The user creates a file listing the participating machines in the cluster.
shell$ cat lamhosts
# a 2-node LAM
Each machine will be given a node identifier (nodeid) starting with 0
for the first listed machine, 1 for the second, etc.
The recon tool verifies that the cluster is bootable:
shell$ recon -v lamhosts
recon: — testing n0 (node1.cluster.example.com)
recon: — testing n1 (node2.cluster.example.com)
The lamboot tool actually starts LAM on the specified cluster.
% lamboot -v lamhosts
LAM 7.1.1 – Indiana University
Executing hboot on n0 (node1.cluster.example.com – 1 CPU)…
Executing hboot on n1 (node2.cluster.example.com – 1 CPU)…
lamboot returns to the UNIX shell prompt. LAM does not force a canned
environment or a “LAM shell”. The tping command builds user
confidence that the cluster and LAM are running.
shell$ tping -c1 N
1 byte from 1 remote node and 1 local node: 0.008 secs
1 message, 1 byte (0.001K), 0.008 secs (0.246K/sec)
roundtrip min/avg/max: 0.008/0.008/0.008
Compiling MPI Programs
Refer to MPI: It’s Easy to Get Started to
see a simple MPI program. mpicc (and mpiCC and mpif77) is a wrapper
for the C (C++, and F77) compiler that includes all the necessary
command line switches to the underlying compiler to find the LAM
include files, the relevant LAM libraries, etc.
shell$ mpicc -o foo foo.c
shell$ mpif77 -o foo foo.f
Executing MPI Programs
A MPI application is started by one invocation of the mpirun command.
A SPMD application can be started on the mpirun command line.
shell$ mpirun -v -np 2 foo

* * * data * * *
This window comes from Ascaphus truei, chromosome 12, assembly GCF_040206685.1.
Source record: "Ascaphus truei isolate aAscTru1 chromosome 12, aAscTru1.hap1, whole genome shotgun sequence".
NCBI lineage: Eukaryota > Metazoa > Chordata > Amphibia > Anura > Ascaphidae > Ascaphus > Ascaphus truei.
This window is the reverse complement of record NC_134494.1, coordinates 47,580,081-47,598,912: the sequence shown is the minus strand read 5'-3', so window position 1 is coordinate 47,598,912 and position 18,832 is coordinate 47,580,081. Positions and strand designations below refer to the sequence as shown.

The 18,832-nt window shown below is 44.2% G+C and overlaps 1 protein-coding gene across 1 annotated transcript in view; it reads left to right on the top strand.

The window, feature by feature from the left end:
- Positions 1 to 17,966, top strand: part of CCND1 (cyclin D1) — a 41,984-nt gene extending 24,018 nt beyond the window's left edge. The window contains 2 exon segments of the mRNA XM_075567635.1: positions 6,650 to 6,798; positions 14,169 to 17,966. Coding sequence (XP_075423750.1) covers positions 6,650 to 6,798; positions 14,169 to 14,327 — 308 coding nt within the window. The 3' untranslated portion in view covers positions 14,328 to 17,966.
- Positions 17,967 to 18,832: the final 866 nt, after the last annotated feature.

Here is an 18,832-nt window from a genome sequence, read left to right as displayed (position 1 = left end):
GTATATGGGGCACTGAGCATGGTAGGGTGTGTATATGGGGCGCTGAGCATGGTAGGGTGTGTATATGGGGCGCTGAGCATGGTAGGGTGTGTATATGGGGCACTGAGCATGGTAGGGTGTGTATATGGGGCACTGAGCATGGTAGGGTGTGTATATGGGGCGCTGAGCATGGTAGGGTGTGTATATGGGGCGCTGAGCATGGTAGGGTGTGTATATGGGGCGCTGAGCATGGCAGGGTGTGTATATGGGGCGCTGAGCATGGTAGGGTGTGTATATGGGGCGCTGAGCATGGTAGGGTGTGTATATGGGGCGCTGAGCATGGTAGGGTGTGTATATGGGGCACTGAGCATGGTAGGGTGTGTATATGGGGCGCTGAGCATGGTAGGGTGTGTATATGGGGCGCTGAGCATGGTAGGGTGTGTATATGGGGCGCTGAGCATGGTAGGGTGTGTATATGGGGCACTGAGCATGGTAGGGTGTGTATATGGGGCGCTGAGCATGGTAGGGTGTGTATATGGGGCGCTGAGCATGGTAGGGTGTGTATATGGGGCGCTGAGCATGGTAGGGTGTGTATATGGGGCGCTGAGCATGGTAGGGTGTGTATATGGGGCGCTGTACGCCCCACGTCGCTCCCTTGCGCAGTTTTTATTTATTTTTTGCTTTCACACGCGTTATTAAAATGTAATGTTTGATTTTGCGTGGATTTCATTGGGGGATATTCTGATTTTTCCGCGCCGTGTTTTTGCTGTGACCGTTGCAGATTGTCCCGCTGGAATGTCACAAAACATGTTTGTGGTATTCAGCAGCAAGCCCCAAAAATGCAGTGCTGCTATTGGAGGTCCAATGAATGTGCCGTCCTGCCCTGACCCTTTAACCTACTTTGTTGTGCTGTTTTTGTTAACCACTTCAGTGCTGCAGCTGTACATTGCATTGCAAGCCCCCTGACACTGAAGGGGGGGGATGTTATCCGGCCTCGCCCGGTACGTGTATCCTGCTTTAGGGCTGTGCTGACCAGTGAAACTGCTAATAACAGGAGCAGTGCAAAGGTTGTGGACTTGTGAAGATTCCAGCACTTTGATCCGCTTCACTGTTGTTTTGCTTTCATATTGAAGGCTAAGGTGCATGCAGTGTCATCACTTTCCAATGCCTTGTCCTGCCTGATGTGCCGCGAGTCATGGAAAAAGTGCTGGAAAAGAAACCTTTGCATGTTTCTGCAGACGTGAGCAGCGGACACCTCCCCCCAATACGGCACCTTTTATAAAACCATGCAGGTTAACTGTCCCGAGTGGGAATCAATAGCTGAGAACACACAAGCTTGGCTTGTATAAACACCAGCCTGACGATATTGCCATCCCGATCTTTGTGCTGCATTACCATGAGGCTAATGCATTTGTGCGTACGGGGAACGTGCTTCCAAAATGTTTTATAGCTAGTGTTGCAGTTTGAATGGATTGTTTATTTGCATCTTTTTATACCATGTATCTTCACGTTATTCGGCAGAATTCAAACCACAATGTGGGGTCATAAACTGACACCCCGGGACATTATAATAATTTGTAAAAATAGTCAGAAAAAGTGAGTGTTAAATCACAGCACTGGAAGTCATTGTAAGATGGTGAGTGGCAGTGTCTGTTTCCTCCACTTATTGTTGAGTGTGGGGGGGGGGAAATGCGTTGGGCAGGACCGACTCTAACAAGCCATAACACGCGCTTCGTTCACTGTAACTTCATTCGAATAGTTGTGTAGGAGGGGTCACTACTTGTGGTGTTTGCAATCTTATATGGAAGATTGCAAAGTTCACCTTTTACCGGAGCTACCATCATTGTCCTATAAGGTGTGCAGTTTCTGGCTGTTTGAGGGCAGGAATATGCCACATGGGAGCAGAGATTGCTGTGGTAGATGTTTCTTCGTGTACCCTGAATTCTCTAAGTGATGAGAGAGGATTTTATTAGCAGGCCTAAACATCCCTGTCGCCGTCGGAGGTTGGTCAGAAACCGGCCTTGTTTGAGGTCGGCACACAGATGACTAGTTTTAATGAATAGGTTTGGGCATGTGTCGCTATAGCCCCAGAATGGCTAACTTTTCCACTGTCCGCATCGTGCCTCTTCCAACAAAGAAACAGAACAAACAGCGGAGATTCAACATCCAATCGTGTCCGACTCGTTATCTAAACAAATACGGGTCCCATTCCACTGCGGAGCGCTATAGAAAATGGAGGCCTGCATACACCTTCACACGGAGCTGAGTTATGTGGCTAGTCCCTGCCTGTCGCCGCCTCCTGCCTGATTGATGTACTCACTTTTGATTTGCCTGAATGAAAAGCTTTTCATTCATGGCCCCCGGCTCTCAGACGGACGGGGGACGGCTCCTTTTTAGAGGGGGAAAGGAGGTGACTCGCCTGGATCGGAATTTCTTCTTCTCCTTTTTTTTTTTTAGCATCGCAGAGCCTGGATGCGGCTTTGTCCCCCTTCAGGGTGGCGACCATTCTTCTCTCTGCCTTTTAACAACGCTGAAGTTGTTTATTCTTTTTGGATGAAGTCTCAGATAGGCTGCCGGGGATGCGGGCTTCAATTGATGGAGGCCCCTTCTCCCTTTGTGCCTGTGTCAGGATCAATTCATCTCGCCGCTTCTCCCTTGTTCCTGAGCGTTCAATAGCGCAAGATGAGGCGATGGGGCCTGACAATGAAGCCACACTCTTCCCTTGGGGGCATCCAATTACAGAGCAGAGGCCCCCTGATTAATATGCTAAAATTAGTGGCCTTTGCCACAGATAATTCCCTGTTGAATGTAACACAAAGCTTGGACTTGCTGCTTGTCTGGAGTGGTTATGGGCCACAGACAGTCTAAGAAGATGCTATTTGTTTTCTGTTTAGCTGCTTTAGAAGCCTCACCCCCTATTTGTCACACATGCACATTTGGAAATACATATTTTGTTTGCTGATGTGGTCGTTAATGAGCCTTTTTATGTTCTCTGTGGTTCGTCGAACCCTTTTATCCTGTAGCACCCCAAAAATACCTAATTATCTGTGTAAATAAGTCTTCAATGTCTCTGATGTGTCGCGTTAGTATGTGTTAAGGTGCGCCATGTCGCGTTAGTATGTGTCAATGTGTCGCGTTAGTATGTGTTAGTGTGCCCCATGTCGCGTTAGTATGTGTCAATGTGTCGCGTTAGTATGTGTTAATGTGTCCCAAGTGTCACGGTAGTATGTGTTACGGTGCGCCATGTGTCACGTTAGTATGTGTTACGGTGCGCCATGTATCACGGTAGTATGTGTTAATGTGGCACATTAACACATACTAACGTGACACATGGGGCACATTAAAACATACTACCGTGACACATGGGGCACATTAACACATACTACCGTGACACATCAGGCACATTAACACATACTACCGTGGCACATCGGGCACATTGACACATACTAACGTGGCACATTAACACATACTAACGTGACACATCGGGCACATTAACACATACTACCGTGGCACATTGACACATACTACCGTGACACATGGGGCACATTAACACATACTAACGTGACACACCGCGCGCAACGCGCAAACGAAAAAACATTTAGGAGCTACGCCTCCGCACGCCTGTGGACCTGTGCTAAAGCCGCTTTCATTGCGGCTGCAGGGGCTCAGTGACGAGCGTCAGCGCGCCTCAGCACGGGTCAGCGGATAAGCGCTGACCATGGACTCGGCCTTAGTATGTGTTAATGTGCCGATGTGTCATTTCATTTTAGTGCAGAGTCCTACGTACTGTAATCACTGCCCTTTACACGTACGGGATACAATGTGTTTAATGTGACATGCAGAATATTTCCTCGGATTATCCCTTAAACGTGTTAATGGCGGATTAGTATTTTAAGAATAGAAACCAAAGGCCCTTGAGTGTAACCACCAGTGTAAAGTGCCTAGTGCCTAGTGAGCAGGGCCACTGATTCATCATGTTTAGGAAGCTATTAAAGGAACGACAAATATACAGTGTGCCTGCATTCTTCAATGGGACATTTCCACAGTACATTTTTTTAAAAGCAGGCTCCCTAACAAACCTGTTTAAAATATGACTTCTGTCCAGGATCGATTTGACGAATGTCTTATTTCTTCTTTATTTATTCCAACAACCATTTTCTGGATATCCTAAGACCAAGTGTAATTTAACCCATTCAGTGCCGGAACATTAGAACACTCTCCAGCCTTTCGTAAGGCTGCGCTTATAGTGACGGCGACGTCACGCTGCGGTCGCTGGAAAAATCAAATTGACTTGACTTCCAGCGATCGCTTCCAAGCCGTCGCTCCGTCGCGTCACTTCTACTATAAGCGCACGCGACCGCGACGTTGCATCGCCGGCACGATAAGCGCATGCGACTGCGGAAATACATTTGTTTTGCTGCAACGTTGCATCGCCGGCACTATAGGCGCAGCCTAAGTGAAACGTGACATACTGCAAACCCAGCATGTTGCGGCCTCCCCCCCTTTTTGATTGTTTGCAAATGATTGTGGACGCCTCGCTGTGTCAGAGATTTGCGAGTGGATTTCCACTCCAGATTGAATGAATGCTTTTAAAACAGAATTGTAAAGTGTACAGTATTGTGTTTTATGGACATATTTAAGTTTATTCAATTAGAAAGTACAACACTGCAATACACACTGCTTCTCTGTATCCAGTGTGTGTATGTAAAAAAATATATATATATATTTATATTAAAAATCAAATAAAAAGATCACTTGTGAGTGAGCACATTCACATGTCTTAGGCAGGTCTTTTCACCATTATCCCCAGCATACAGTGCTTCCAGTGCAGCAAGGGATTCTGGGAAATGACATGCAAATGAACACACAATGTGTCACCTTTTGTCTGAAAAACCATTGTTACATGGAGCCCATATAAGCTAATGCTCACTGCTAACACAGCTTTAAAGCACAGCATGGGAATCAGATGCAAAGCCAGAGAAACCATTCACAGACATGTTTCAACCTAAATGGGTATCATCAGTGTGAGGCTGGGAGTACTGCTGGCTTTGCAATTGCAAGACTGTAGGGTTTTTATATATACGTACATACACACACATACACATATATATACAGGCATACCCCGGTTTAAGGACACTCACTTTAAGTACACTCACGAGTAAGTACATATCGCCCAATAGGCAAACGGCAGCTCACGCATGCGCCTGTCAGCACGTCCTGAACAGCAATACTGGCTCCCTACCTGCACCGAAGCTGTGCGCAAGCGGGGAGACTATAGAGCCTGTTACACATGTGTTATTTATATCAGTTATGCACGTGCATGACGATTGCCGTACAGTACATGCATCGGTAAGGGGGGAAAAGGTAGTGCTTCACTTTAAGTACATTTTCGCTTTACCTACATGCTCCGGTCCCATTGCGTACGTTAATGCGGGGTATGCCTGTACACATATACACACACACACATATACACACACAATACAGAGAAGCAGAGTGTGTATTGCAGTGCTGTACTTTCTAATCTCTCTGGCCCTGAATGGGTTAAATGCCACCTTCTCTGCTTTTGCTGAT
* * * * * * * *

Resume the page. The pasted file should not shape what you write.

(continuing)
2445 foo running on n0 (o)
361 foo running on n1
An application with multiple programs must be described in an
application schema, a file that lists each program and its target
shell$ cat appfile
# 1 master, 2 slaves
shell$ mpirun -v appfile
3292 master running on n0 (o)
3296 slave running on n0 (o)
412 slave running on n1
Monitoring MPI Applications
The full MPI synchronization status of all processes and messages can
be displayed at any time. This includes the source and destination
ranks, the message tag, count and datatype, the communicator, and the
TASK (G/L) FUNCTION PEER|ROOT TAG COMM COUNT DATATYPE
0/0 master Recv ANY ANY WORLD 1 INT
1 slave <running>
2 slave <running>
Process rank 0 is blocked receiving a message consisting of a single
integer from any source rank and any message tag, using the
MPI_COMM_WORLD communicator. The other processes are running.
SRC (G/L) DEST (G/L) TAG COMM COUNT DATATYPE MSG
0/0 1/1 7 WORLD 4 INT n0,#0
Later, we see that a message sent by process rank 0 to process rank 1
is buffered and waiting to be received. It was sent with tag 7 using
the MPI_COMM_WORLD communicator and contains 4 integers.
All user processes and messages can be removed, without rebooting.
shell$ lamclean -v
killing processes, done
sweeping messages, done
closing files, done
sweeping traces, done
It is typical for users to mpirun a program, lamclean when it
finishes, and then mpirun another program. It is not necessary to
lamboot to run each user MPI program.
The lamhalt tool removes all traces of the LAM session on the network.
This is only performed when LAM/MPI is no longer needed (i.e., no more
mpirun/lamclean commands will be issued).
In the case of a catastrophic failure (e.g., one or more LAM nodes
crash), the lamhalt utility will hang. In this case, the wipe tool is
necessary. The same boot schema that was used with lamboot is
necessary to list each node where the LAM run-time environment is
shell$ wipe -v lamhosts
Executing tkill on n0 (node1.cluster.example.com)…
Executing tkill on n1 (node2.cluster.example.com)…